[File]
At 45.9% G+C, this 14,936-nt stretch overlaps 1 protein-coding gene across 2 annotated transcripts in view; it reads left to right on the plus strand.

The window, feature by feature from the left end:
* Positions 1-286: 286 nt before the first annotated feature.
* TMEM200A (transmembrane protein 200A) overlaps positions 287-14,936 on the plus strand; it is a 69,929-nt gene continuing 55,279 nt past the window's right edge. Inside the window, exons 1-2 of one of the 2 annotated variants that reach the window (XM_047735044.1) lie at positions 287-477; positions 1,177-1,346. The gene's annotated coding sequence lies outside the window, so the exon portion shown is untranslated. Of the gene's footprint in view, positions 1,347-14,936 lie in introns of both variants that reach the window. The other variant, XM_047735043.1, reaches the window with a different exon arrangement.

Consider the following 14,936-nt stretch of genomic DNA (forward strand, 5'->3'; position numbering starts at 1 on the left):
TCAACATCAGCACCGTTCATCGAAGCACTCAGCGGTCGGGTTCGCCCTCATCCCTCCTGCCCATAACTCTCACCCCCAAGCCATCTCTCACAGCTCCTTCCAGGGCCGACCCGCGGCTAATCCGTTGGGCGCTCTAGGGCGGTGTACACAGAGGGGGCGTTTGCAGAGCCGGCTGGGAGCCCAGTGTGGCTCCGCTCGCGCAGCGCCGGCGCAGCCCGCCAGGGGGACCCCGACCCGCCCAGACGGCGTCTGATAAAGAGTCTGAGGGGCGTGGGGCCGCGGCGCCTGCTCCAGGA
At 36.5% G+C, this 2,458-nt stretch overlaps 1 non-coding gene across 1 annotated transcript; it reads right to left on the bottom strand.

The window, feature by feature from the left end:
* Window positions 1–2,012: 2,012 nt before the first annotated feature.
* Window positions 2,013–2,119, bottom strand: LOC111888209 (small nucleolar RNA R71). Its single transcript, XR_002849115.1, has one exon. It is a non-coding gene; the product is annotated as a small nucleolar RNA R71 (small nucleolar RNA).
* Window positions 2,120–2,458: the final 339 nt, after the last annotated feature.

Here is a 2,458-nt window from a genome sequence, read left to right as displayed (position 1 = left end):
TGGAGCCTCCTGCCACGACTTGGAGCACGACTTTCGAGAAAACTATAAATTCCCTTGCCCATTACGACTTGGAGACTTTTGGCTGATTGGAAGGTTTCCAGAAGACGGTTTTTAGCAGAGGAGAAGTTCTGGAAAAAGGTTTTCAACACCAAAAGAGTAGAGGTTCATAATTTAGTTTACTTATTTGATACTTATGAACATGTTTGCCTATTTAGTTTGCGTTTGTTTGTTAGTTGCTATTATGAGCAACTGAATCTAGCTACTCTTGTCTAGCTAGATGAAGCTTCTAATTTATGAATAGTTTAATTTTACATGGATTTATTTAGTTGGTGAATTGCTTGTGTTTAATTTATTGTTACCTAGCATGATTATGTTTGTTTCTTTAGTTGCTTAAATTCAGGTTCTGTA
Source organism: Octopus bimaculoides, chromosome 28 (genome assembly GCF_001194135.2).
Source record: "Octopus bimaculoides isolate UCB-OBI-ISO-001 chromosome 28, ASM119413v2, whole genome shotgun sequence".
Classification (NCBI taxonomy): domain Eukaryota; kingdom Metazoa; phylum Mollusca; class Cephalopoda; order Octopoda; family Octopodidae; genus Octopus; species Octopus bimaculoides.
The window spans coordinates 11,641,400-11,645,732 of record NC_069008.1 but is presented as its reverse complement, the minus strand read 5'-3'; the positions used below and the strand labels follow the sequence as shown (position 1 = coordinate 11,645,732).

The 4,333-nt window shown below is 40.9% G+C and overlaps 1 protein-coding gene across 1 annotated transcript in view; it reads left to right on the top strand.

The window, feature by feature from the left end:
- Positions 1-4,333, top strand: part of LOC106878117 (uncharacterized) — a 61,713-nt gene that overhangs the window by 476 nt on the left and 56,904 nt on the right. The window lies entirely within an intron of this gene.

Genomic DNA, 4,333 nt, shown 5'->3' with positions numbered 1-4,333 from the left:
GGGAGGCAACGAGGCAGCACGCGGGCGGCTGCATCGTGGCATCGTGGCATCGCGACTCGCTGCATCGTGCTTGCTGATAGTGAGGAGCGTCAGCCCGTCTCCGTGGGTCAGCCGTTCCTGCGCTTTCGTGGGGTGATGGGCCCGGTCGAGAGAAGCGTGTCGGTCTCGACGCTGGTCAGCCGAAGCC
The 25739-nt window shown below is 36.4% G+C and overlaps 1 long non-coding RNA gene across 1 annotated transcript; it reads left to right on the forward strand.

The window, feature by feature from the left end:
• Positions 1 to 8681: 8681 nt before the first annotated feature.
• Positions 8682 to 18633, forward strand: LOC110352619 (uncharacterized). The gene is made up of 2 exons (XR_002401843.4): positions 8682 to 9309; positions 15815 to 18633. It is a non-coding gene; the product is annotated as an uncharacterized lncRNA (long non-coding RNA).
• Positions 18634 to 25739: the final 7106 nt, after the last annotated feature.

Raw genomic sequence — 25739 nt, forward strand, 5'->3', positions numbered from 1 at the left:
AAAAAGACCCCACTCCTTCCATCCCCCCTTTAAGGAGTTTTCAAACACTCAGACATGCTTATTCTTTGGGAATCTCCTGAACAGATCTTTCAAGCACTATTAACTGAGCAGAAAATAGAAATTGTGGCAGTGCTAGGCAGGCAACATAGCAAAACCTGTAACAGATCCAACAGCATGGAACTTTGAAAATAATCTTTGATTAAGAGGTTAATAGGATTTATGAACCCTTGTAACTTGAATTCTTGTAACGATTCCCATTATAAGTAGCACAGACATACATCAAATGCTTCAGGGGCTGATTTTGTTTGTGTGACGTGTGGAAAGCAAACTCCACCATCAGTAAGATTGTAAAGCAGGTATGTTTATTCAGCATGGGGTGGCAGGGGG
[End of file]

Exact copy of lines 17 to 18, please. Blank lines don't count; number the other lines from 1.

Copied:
The window spans coordinates 11,641,400-11,645,732 of record NC_069008.1 but is presented as its reverse complement, the minus strand read 5'-3'; the positions used below and the strand labels follow the sequence as shown (position 1 = coordinate 11,645,732).

The 4,333-nt window shown below is 40.9% G+C and overlaps 1 protein-coding gene across 1 annotated transcript in view; it reads left to right on the top strand.